Chhajjas are stone slabs which are fixed below the roof of a building and are designed for the purposes of preventing the sunrays from falling on the windows and protecting the walls from the rains in the monsoon. Chhatris adorn the rooftops of the building and make an exception to the horizontal line through their elevated positions. Jaalis, like chhajjas and chhatris, are also of typical Indian designs which add beauty to the architecture of the Rashtrapati Bhavan. Jaalis are the stone slabs containing lots of perforations which are designed with delicate floral and geometric patterns. Lutyens very carefully used chhajjas, chhatris and jaalis and skillfully harnessed the utility of these designs by deploying them at appropriate places. In few of the jaalis that are installed in the Rashtrapati Bhavan, Lutyens also blended European styles to further enhance their aesthetics and utility.
    Another redeeming feature of the architecture of the Rashtrapati Bhavan is the use of Indian temple bells in its pillars. It is well known that the temple bells constitute part and parcel of our composite culture, particularly that of Hindu, Buddhist and Jain traditions. Blending these bells with the Hellenic style architecture is a fine example of the fusion of Indian and European designs. Such bells are conspicuous in their absence in the North Block, South Block and in Parliament House. It is interesting to note that the ideas to adopt such bells in the pillars of Rashtrapati Bhavan came from a Jain temple at Moodabidri in Karnataka.
    When Chakrabarty Rajagopalachari assumed the office as the first Governor General of India and became the occupant of this building he preferred to stay in a few rooms which is now the family wing of the President and converted the then Viceroy's apartments to be the Guest Wing where the Heads of State of other countries stay during their visit to India.

    The might and authority of the people of India, which pervades this Republic is represented by the President of the country, whose official residence is the Rashtrapati Bhavan and the architecture of which fascinates as much the ardent architects as the common people across the globe.

    President House
    Jaipur Column
    The main structure is 640 feet wide and its sides are 540 feet deep (roughly 195 by 165 meters). The circumference at the base is a kilometere long. There is a vast court in front, T-shaped, with the horizontal line aligned with the front of the building. In the center of this jutting section stands the Jaipur Column, 145 feet(44.2 meters), topped by a bronze lotus from which rises a six-pointed glass star. The name of the column comes from the fact that its cost was borne by the Maharaja of Jaipur. An intresting details about the column is that inside the stone shaft runs a steel tube which tethers the lotus and the star, which weigh a little more than five tonnes, to a concrete block in the foundation. On the base of the column are inscribed the following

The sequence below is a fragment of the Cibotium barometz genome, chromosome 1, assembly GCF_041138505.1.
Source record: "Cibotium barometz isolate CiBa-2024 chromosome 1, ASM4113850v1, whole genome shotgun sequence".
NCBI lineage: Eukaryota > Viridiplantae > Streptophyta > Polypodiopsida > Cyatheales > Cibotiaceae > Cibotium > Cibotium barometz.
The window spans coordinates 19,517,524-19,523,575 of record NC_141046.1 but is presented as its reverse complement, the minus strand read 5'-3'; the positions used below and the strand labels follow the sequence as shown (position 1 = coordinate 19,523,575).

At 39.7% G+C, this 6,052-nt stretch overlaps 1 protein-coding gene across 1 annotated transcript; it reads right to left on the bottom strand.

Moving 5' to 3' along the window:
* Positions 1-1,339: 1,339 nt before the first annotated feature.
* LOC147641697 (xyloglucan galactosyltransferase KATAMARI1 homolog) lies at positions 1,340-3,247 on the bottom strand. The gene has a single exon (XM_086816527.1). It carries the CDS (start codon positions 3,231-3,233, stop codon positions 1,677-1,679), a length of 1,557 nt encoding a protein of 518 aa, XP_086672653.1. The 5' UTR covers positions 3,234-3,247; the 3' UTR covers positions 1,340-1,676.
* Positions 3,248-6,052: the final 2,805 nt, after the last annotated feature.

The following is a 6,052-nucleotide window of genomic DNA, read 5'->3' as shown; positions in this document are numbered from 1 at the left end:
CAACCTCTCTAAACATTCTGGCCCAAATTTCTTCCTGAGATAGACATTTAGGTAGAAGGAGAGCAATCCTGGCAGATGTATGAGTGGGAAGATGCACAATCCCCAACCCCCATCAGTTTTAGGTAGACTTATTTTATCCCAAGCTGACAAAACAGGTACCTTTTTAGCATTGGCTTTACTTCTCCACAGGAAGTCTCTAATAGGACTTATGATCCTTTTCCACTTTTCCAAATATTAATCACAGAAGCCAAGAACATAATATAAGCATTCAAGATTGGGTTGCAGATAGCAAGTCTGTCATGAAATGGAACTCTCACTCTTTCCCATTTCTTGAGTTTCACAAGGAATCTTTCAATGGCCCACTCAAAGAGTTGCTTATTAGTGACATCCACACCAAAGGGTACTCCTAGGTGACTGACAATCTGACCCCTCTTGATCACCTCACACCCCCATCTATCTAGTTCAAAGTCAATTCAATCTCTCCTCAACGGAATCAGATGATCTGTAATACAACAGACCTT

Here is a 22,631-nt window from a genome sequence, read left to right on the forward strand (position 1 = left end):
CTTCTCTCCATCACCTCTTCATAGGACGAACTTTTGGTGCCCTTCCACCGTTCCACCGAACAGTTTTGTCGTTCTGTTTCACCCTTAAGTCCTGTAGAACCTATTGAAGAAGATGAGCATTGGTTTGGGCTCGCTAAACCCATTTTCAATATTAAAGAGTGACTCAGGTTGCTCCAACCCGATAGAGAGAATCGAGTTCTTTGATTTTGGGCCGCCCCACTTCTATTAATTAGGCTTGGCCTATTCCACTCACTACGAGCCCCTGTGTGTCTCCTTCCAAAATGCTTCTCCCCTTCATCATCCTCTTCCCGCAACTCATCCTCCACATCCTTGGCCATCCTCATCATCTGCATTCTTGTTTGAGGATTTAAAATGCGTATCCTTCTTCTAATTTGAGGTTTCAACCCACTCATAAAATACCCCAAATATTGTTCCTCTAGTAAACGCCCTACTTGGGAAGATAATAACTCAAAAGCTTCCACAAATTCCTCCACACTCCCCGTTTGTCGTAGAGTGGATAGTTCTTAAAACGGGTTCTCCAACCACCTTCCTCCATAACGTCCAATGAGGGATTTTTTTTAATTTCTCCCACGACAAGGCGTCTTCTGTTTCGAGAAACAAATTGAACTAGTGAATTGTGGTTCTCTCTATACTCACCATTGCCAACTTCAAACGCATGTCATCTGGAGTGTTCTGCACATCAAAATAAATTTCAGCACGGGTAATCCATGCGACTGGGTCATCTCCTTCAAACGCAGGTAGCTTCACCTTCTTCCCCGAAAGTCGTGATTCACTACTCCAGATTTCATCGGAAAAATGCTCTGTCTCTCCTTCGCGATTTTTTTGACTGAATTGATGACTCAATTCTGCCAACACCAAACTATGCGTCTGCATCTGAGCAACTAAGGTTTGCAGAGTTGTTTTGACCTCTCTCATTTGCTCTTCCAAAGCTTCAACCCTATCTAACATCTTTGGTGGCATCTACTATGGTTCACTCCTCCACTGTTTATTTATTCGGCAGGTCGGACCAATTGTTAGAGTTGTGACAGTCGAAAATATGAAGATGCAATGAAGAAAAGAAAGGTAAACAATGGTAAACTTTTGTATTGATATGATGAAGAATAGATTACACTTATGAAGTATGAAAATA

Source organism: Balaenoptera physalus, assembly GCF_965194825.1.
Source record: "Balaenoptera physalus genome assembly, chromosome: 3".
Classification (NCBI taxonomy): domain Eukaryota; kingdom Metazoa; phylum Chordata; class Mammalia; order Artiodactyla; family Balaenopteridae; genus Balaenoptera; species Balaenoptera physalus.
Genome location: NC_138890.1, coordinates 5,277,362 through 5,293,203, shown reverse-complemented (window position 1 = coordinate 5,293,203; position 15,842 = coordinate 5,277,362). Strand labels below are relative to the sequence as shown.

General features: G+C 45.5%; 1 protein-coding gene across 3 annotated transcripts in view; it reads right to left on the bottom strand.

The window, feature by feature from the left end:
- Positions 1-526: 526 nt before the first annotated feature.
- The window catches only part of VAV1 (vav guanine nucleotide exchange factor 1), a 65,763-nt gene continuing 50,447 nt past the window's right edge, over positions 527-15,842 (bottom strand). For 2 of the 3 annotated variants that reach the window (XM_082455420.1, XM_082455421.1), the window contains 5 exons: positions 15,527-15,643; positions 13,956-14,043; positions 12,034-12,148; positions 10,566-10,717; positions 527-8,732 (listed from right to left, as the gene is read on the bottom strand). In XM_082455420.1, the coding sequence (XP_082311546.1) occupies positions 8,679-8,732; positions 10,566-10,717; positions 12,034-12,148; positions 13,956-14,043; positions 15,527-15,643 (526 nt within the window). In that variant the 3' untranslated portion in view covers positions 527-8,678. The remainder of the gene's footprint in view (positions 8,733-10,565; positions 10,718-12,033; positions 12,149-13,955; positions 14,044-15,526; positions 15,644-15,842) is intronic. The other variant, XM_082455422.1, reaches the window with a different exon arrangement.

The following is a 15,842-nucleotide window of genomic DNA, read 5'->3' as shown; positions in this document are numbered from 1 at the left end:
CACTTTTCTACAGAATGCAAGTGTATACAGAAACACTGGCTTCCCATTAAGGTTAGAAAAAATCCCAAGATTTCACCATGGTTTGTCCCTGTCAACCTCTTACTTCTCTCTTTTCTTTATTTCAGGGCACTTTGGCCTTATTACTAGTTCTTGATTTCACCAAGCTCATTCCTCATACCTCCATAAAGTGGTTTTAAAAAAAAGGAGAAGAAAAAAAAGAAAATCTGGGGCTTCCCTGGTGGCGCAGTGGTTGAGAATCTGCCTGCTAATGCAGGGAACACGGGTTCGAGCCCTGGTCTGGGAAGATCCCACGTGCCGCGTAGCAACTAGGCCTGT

President House
    The Ashoka Hall,which gives the feel of a large jewel box, is a rectangle measuring 32 metres by 20 metres.It was originally built as the State Ballroom:it has a wooden floor,a central dance space, and three vestibules. Unlike most halls and chambers in Rashtrapati Bhawan, the Ashoka Hall has a painted ceiling. The painting is in the Persian style. The main painting on the roof depicts a royal hunting expedition while those towards the corners show scenes from court life.Dark colours predominate. And because the painting has been done on leather, even white takes on a brown tint. The work was commissioned by Lady Willingdon when her husband was Viceroy.
    President House
    Museum also know as has etchings of Thomas Daniel and William Daniel and autographed photographs of several Heads of States. Also on display are a number of gift items received by the President during his visits abroad or during India and from visiting Heads of State at New Delhi including a dry sunflower which adorned the mortal remains of Mahatma Gandhi on January 31, 1948, 1 K.M. long thread of superfine Khadi spun by a weaver in Nadia Dist. (West Bengal), the 640 Kg. silver chair used by King Emperor at the Delhi Durbar in 1911-12.
    President House
    Durbar Hall - 2-ton chandelier hanging from a height of 33 meters. Known during the British rule as Throne Room. There were 2 separate thrones for the Viceroy and Vicereine which have now been replaced by a simple chair for the President.Statue of Gautam Buddha belonging to Gupta period, 5 Century, A.D, benedicting from behind. Used for State functions: Defence Investiture ceremony, conferring of Padma Awards, etc.